The children finding peace in the beauty of music in war-torn Gaza


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The Independent Online

It's late afternoon and in a room darkening due to an all-too-familiar power cut, Shaden Shabwan, 10, plays a Czech folk tune on a Yamaha piano as her teacher wills her to avoid mistakes.

It's test day for piano students at Gaza Music School, where Shaden is in her second year. Across the corridor is classmate Abdel Aziz Sharek, also 10. Accompanied on ouds and tabla, he picks out a mesmerising classical longa on the qanun, the zither-like instrument central to Arab music. Abdel Aziz takes his studies as seriously as he does music. "I want to be a doctor," he explains. "But I will keep playing. I will be in a band at the same time."

In the piano room, Sara Akel plays two études by Austrian composer Carl Czerny and a Bach Polonaise, with such confidence you would never guess she was 12. Sara prefers music to academic subjects. "I'm really looking to be a professional musician," she says. In Gaza? "Why not?"

It's a fair question. This centre of artistic excellence may conflict with Gaza's popular image. But it is nurturing a young musical generation worthy of its peers elsewhere. The 52 boys and 73 girls come three times a week after school. While many have never touched a musical instrument before, they pass tests of ear and rhythm to get in.

Among several Gaza prizewinners who performed for the judges in the last national Palestinian music competition by video link – as students cannot leave the territory – seven-year-old qanun player Mahmoud Khail was first in his age group. This April the school will become the fifth full branch of the Edward Said National Music Conservatory – the Palestinian music institution named after the nationalist writer and music lover who died in 2003.

But the school is also a powerful symbol of Gaza's resilience. It was founded three years ago with finance from the Qattan foundation and the Swedish government. The first students gave their first concert in December, 2008.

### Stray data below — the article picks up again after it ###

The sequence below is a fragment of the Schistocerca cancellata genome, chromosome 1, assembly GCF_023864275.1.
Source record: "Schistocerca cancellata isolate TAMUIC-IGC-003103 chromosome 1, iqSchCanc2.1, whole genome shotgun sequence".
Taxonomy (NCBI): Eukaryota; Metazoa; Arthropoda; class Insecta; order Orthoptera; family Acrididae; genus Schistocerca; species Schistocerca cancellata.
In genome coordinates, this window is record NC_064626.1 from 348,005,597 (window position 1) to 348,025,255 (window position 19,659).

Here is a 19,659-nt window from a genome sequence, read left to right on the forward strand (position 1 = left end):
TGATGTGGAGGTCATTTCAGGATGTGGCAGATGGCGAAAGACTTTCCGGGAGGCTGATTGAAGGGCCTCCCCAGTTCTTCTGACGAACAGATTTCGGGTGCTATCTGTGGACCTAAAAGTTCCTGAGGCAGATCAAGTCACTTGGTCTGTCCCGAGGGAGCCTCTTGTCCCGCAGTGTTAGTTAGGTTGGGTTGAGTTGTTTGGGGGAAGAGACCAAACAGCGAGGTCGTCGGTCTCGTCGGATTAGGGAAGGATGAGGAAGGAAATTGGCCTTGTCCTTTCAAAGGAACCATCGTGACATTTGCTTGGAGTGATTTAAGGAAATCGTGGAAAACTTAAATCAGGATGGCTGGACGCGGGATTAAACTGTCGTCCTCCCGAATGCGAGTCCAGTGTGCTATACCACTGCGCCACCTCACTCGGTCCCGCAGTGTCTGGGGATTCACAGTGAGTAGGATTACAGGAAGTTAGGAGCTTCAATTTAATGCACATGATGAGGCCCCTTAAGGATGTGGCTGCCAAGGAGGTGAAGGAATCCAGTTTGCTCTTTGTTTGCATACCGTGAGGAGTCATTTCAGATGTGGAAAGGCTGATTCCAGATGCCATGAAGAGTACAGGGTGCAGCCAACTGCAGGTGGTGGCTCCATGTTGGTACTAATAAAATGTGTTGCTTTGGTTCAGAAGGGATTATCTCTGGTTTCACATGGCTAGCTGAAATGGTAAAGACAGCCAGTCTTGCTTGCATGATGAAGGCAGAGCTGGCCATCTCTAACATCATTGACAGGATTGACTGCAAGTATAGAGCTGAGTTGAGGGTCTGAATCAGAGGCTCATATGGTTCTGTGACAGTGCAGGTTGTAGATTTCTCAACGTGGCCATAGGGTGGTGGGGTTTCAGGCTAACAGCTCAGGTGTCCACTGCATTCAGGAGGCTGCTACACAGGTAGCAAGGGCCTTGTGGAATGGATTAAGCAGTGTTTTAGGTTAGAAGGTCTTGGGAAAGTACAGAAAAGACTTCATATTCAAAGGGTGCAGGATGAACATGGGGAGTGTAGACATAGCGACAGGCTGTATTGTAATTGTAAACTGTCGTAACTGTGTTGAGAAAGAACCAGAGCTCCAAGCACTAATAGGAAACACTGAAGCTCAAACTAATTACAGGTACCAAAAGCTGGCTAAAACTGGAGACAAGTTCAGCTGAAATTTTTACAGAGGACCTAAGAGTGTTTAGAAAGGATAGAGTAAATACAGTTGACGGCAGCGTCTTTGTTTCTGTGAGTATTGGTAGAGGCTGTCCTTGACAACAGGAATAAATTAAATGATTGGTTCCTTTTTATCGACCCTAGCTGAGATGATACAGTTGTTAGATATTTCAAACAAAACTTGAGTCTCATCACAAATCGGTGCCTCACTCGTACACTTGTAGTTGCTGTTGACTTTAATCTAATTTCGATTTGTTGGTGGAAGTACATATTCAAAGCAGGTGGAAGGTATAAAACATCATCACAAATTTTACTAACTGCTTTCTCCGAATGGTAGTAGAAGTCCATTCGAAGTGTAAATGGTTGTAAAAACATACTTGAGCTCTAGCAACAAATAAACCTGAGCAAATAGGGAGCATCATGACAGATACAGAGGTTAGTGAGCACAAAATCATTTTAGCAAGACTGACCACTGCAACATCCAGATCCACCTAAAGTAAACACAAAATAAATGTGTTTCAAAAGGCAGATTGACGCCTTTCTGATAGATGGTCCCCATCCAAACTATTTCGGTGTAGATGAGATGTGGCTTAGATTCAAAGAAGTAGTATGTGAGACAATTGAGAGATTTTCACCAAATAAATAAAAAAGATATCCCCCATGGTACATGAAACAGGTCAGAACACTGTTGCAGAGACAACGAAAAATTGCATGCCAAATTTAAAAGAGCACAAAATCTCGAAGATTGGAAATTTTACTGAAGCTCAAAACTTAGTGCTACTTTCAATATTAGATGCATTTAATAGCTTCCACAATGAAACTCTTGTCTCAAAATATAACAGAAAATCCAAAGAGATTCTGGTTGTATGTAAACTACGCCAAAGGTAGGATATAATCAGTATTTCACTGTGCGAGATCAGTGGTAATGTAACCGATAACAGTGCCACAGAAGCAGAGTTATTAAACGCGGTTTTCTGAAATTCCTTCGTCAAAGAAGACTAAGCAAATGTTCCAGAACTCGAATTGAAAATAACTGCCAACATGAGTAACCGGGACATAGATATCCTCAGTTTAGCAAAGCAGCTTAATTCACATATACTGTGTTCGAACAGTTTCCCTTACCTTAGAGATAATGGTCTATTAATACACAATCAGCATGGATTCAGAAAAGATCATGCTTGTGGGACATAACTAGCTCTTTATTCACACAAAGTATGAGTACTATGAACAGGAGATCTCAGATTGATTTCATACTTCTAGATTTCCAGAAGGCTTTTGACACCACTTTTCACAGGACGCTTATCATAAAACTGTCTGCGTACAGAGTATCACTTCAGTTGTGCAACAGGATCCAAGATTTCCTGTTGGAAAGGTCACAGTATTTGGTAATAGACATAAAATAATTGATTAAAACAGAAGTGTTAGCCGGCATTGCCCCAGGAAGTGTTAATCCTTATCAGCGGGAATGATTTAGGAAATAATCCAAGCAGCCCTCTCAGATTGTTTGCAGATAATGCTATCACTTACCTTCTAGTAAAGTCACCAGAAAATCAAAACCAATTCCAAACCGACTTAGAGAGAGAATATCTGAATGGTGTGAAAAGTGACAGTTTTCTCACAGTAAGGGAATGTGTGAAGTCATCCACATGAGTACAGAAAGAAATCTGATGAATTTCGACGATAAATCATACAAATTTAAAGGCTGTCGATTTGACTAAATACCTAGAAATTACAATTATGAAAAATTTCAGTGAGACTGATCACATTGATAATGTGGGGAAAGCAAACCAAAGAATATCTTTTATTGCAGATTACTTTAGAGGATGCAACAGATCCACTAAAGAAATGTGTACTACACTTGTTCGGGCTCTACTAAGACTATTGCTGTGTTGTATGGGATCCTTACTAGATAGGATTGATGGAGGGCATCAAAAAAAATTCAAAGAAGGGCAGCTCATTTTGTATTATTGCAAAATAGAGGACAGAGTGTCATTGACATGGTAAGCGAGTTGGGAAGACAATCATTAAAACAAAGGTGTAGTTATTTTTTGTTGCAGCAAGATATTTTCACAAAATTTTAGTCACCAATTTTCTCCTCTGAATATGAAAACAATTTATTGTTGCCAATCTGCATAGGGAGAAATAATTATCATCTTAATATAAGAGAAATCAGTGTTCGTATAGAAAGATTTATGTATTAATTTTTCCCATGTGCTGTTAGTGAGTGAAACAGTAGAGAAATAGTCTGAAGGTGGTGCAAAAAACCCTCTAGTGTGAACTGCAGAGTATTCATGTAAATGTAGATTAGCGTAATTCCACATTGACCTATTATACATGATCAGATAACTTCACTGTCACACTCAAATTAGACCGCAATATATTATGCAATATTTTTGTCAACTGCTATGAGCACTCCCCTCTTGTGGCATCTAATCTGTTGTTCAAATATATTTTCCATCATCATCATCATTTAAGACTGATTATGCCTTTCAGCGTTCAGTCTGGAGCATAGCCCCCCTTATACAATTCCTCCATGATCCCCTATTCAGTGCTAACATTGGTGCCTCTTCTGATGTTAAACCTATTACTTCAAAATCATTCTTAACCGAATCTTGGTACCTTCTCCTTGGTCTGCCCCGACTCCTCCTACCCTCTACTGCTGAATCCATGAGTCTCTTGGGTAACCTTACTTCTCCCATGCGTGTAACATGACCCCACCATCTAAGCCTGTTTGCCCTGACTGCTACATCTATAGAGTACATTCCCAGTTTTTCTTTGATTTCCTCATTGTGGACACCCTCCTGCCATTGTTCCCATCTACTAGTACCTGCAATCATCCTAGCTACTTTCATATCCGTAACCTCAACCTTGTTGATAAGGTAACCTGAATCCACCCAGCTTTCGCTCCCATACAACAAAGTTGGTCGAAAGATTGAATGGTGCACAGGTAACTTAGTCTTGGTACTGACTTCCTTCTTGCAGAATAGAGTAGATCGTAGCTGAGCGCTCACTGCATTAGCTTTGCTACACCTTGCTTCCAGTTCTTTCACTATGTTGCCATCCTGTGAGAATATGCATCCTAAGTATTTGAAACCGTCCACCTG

Four days later, during Israel's attack on Hamas-controlled Gaza a direct hit landed on the Preventative Security HQ and damaged nearby buildings including the school. Director Ibrahim Najar, a music graduate from Cairo University and qanun maestro, was in the building. He suffered only cuts and bruises

But on 14 January, Israeli soldiers entered Tel el Hawa. The PRCS building was hit, and the school and several of its instruments, including the precious piano, destroyed. Thanks to the American NGO Anera, replacements were brought across the border despite the Israeli-imposed blockade, including two new pianos. Although tuition is free, many pupils are middle-class – with professional or academic parents. But the school's scholarship programme ensures talented pupils are not excluded by poverty.

Musically speaking, Edward Said's name is best known for the West-Eastern Divan orchestra he formed with Palestinian and Israeli musicians in 1999 with conductor Daniel Barenboim. But the Conservatory that bears his name doesn't work with the orchestra, believing in a cultural boycott of Israel until the occupation ends. Conservatory director, Suhail Khoury, asks: "What is this orchestra telling the world – that Palestinian and Israelis can play together? We know that."

The stance did not stop the Conservatory-run Palestine National Orchestra playing an inaugural concert in the mixed Israeli city of Haifa last year. The target audience was Israeli Arab but Jews – and Israeli TV – were welcome. Mr Khoury had declared: "Today an orchestra, tomorrow a state." After all, Israel's birth in 1948 was 12 years after formation of the orchestra which became the Israel Philharmonic.

Back in the Gaza Music School, 20 or so young voices resonate from a lecture room. Café owner's son Feras Adas, 9, explains how he started to play a cousin's guitar.

"I learned from him but I made lots of mistakes before. Now I want to be a big musician in guitar." Asked if, with talk of a fresh Israeli invasion, he fears the music school could be bombarded, he has his own take on the power of music to transcend borders and battle lines. "I think it will not be hit," he says. "The Jews like this kind of thing."